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fstbttms View Drop Down
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    Posted: 27 Aug 2016 at 12:53pm
I'm looking for an official company position regarding the in-water cleaning of Micron 66. If I wanted to give a customer of mine the manufacturer's recommendation regarding this issue, what should I tell them? Thanks.

Edited by fstbttms - 01 Sep 2016 at 9:40am
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Post Options Post Options   Thanks (0) Thanks(0)   Quote BoatNut Quote  Post ReplyReply Direct Link To This Post Posted: 21 Jan 2017 at 11:54am
They haven't been on here in months.  Does 66 slough off much when you clean it?
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Post Options Post Options   Thanks (0) Thanks(0)   Quote fstbttms Quote  Post ReplyReply Direct Link To This Post Posted: 21 Jan 2017 at 11:58am
Originally posted by BoatNut BoatNut wrote:

Does 66 slough off much when you clean it?

No. That's one of the things I love about it. Have a look:

https://youtu.be/5YNY0RxoGvI




Edited by fstbttms - 21 Jan 2017 at 12:07pm
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Post Options Post Options   Thanks (0) Thanks(0)   Quote BoatNut Quote  Post ReplyReply Direct Link To This Post Posted: 21 Jan 2017 at 11:22pm
Remarkable, really.  Has 66 always been that resistant to scrubbing or have you seen it change over the years?  As an applicator I've noticed many of the resins seem to be evolving in how they apply and cure out. Dot.gov has probably been putting the pressure on the manufacturers to harden all the products up. 
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Post Options Post Options   Thanks (0) Thanks(0)   Quote fstbttms Quote  Post ReplyReply Direct Link To This Post Posted: 21 Jan 2017 at 11:26pm
Originally posted by BoatNut BoatNut wrote:

Remarkable, really.  Has 66 always been that resistant to scrubbing or have you seen it change over the years?  As an applicator I've noticed many of the resins seem to be evolving in how they apply and cure out. Dot.gov has probably been putting the pressure on the manufacturers to harden all the products up. 

I do believe this particular product has evolved, as we seem to get 2-3 years out of a Micron 66 bottom now where as when it first came out, I would tell clients 12-18 months is what they should expect. I don't think it has anything to do with regualtory agencies however, as they tend to be focused on biocide leach rates, not paint hardness.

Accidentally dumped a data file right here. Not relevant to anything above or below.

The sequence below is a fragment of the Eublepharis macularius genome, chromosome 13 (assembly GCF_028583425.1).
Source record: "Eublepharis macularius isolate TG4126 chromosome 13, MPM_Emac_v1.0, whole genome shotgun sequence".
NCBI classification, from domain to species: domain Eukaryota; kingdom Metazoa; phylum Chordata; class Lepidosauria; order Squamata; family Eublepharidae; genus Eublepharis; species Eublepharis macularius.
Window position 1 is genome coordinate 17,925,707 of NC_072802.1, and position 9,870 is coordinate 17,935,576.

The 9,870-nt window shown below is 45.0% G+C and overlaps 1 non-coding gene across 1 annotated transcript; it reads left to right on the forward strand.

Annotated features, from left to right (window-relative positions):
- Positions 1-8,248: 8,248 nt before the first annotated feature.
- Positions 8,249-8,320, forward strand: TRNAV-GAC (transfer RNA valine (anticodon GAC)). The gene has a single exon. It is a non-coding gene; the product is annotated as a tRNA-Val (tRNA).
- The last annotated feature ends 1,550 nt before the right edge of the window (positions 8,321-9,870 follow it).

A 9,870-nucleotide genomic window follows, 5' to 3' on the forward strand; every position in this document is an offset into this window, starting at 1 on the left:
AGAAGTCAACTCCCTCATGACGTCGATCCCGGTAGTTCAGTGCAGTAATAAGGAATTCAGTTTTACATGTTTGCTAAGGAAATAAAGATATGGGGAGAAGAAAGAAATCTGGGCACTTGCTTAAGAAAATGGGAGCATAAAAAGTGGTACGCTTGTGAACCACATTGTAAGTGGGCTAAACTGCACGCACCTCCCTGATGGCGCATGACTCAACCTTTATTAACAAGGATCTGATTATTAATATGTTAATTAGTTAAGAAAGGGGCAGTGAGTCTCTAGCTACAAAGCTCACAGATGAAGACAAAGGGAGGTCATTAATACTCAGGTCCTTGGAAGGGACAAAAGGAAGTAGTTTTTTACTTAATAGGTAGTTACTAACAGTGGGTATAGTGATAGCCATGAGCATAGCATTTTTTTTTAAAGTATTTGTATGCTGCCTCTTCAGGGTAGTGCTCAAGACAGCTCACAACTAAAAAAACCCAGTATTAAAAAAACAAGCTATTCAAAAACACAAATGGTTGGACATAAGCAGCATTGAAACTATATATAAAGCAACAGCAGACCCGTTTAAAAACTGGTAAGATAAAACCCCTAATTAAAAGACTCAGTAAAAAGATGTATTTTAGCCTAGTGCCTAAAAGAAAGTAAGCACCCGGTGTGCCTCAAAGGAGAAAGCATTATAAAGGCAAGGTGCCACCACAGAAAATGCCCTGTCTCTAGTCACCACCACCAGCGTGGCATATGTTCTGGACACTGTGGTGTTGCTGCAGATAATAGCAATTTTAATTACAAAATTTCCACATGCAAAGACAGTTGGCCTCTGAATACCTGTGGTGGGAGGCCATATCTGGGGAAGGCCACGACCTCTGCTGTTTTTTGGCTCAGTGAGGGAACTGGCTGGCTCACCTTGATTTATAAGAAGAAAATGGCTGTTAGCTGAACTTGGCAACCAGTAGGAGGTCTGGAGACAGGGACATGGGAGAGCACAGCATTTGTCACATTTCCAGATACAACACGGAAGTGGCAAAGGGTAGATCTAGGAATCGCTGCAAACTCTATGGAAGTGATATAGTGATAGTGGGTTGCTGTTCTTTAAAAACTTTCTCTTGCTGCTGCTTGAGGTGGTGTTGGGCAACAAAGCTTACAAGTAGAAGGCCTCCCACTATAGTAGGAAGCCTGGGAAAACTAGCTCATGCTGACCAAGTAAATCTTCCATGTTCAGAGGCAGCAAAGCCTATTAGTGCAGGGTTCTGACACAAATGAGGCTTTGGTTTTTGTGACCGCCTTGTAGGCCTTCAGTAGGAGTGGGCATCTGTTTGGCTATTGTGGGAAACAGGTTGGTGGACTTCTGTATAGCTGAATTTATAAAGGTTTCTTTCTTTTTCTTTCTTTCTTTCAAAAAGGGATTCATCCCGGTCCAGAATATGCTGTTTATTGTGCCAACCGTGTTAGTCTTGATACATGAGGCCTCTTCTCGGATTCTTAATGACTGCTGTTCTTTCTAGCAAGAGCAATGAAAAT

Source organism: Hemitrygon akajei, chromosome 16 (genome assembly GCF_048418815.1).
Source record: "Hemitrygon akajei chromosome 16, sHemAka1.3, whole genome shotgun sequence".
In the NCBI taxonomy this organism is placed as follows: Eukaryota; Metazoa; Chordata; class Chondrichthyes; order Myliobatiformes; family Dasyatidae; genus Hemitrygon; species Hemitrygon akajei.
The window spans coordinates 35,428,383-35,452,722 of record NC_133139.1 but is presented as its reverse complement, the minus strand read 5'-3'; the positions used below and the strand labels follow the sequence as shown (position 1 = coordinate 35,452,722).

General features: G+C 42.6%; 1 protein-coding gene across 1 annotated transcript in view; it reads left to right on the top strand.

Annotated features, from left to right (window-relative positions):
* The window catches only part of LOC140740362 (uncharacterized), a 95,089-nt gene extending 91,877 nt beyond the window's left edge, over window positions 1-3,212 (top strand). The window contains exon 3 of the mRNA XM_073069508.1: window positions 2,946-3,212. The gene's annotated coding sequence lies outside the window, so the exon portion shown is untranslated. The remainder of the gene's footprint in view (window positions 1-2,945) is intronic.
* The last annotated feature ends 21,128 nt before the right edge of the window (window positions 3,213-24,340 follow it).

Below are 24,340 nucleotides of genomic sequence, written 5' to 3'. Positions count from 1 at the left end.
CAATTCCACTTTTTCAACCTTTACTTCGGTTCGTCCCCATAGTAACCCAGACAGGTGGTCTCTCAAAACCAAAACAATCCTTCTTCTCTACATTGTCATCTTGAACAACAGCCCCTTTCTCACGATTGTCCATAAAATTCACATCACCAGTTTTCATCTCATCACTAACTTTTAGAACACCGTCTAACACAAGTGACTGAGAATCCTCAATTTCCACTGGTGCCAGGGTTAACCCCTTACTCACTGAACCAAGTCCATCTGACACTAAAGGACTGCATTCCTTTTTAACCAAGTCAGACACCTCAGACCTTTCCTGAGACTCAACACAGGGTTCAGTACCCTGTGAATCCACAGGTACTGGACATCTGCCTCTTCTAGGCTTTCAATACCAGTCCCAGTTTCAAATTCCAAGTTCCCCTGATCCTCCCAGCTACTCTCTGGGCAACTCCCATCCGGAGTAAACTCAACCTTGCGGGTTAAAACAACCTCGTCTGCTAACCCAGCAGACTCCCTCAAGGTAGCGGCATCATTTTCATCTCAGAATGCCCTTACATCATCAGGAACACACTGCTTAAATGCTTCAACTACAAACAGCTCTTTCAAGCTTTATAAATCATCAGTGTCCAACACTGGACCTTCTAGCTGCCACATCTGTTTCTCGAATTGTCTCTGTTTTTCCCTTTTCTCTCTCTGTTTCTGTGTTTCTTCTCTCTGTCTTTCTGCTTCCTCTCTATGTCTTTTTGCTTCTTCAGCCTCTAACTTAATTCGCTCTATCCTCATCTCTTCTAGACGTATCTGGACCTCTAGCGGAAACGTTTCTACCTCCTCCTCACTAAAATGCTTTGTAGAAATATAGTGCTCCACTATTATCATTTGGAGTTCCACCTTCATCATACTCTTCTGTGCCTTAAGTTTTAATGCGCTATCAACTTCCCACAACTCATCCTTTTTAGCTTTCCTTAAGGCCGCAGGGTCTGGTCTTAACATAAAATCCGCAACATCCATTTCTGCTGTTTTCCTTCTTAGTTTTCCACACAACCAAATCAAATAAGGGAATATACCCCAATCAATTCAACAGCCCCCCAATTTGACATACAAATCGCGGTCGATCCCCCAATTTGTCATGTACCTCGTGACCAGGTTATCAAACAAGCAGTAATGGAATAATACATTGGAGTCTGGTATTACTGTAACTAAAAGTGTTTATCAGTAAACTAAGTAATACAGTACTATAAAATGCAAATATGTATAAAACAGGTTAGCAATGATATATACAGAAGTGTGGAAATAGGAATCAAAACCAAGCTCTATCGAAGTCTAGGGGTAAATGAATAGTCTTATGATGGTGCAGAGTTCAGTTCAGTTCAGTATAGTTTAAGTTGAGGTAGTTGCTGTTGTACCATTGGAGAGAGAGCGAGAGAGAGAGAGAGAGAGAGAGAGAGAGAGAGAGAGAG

Edited by fstbttms - 21 Jan 2017 at 11:30pm
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Post Options Post Options   Thanks (0) Thanks(0)   Quote BoatNut Quote  Post ReplyReply Direct Link To This Post Posted: 23 Jan 2017 at 1:02am
Up here in Washington the dept of ecology is strictly enforcing rules that forbid cleaning of hulls that produce plumes of paint resin in the water column when scrubbed (I assume it's the same in Calif?) so I'd suspect some pressure is being applied at some level to reduce that characteristic.  Of course we also have a copper ban partially kicking in next year with a total ban effective 2020 so the great transformation to whatever is next in anti-foul tech has started.
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Post Options Post Options   Thanks (0) Thanks(0)   Quote fstbttms Quote  Post ReplyReply Direct Link To This Post Posted: 23 Jan 2017 at 1:06am
Not the same in California (although there is a local restriction in San Diego Bay.) The next thing are zinc-based paints. They have (so far) proven to be inferior to copper paints (at least in California), which is a primary reason why the copper ban legislation we dealt with a few years ago failed.

Edited by fstbttms - 23 Jan 2017 at 1:09am
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They will be back, can't remember an instance where another state has a more restrictive environmental law than an equivalent reg in California.  I'm starting to see some improvements in the copper free products and I sense that by the deadline the paint manufacturers will have it nailed down.
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Post Options Post Options   Thanks (0) Thanks(0)   Quote fstbttms Quote  Post ReplyReply Direct Link To This Post Posted: 23 Jan 2017 at 9:11pm
Originally posted by BoatNut BoatNut wrote:

They will be back, can't remember an instance where another state has a more restrictive environmental law than an equivalent reg in California.  I'm starting to see some improvements in the copper free products and I sense that by the deadline the paint manufacturers will have it nailed down.

You can get away with less effective anti fouling coatings in Washington because you are dealing with much less formidable fouling conditions than we are here in California. 
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